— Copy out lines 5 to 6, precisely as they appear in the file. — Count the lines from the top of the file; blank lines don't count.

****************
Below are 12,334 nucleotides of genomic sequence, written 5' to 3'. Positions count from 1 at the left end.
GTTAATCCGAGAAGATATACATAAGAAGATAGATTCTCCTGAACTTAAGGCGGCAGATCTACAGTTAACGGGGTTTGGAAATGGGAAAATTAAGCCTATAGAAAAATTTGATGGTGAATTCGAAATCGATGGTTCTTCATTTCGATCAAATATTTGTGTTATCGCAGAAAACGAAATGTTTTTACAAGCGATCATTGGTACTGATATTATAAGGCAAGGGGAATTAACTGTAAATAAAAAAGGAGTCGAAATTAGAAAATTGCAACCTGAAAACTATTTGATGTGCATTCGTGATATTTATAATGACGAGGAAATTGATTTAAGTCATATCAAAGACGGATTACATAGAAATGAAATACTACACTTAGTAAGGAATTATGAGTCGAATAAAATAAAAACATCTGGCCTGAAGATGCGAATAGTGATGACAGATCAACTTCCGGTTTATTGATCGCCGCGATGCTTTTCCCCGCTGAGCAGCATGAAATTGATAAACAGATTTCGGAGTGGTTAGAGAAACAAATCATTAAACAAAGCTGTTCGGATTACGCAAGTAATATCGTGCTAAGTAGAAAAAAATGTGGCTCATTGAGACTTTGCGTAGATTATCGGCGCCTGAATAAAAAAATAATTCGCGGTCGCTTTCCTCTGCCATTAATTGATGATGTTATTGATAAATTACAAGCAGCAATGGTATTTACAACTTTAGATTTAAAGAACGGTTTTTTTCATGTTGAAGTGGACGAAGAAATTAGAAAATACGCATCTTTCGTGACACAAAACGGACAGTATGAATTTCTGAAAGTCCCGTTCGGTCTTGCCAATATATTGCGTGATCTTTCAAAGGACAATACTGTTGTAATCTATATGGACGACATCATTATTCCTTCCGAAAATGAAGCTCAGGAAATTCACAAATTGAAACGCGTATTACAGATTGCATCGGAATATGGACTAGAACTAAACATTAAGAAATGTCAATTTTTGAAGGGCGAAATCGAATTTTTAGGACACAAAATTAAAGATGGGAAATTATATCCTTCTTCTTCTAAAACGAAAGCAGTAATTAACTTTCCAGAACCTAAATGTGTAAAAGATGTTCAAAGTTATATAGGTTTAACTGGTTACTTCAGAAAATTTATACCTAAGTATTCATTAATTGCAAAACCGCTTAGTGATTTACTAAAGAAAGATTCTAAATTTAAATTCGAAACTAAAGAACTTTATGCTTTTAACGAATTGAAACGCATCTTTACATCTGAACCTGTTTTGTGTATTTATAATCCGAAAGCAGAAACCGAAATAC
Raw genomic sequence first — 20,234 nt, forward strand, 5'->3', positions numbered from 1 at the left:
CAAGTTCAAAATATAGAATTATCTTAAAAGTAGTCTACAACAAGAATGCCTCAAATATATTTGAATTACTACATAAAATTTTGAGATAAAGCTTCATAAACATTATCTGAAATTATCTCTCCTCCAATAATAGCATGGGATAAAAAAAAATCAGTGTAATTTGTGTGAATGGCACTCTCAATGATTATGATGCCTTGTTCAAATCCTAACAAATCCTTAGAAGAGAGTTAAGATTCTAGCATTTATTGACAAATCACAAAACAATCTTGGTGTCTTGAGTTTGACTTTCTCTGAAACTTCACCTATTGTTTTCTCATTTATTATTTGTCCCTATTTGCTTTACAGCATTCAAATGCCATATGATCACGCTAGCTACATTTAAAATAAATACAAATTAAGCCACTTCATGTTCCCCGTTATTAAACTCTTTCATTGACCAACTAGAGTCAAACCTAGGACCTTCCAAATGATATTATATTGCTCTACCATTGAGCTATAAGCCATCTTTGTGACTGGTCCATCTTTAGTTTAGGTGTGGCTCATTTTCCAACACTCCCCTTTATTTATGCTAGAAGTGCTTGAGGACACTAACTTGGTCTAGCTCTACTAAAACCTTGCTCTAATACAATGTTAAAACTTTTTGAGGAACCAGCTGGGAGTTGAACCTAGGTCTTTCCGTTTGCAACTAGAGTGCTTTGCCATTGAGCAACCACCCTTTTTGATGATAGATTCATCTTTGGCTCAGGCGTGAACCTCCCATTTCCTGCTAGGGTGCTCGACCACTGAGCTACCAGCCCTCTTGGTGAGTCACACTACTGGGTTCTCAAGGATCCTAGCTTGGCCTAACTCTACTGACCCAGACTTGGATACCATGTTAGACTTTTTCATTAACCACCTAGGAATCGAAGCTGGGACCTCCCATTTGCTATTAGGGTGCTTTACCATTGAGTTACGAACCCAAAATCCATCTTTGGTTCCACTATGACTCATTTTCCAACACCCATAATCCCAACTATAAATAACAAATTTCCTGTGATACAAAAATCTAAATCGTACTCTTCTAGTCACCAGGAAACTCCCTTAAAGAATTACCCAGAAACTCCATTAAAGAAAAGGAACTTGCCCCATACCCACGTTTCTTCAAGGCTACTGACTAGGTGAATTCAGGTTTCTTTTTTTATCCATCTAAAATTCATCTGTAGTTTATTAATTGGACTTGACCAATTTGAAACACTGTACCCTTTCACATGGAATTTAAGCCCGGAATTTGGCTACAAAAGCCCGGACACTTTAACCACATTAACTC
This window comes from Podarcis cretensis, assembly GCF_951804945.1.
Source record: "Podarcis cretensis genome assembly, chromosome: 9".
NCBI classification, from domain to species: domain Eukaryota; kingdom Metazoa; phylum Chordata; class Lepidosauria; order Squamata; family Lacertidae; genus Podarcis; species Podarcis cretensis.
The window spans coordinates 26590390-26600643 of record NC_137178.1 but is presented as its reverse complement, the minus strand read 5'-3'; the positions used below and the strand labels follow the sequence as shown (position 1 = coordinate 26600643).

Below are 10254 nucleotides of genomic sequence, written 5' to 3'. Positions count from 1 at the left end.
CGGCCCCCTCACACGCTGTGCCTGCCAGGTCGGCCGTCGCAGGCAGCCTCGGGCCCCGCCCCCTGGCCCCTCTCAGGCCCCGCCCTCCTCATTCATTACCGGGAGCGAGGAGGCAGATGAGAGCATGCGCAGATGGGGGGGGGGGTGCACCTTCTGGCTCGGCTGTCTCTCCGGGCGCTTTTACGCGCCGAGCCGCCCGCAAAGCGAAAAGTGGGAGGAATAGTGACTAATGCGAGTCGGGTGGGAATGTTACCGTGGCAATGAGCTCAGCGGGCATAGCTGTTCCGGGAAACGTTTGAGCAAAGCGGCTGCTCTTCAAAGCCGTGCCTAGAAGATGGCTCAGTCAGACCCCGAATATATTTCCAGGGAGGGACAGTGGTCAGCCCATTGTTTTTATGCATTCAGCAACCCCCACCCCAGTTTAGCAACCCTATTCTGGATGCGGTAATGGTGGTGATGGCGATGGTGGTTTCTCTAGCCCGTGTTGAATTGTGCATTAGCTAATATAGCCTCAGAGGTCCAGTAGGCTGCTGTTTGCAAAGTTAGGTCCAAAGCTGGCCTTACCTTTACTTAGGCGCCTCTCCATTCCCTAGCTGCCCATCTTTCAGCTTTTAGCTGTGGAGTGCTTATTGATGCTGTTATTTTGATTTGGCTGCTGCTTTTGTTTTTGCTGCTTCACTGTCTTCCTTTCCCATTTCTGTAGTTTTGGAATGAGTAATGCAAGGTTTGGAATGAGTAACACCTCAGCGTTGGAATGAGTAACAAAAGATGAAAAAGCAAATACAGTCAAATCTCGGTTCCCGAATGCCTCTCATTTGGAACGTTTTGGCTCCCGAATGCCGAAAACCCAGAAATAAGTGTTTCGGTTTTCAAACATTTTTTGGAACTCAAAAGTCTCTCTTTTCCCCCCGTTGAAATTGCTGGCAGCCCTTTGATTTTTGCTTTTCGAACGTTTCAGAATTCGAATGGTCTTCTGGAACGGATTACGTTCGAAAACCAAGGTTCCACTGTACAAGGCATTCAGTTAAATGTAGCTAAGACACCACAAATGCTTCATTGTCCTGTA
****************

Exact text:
This window comes from Podarcis cretensis, assembly GCF_951804945.1.
Source record: "Podarcis cretensis genome assembly, chromosome: 9".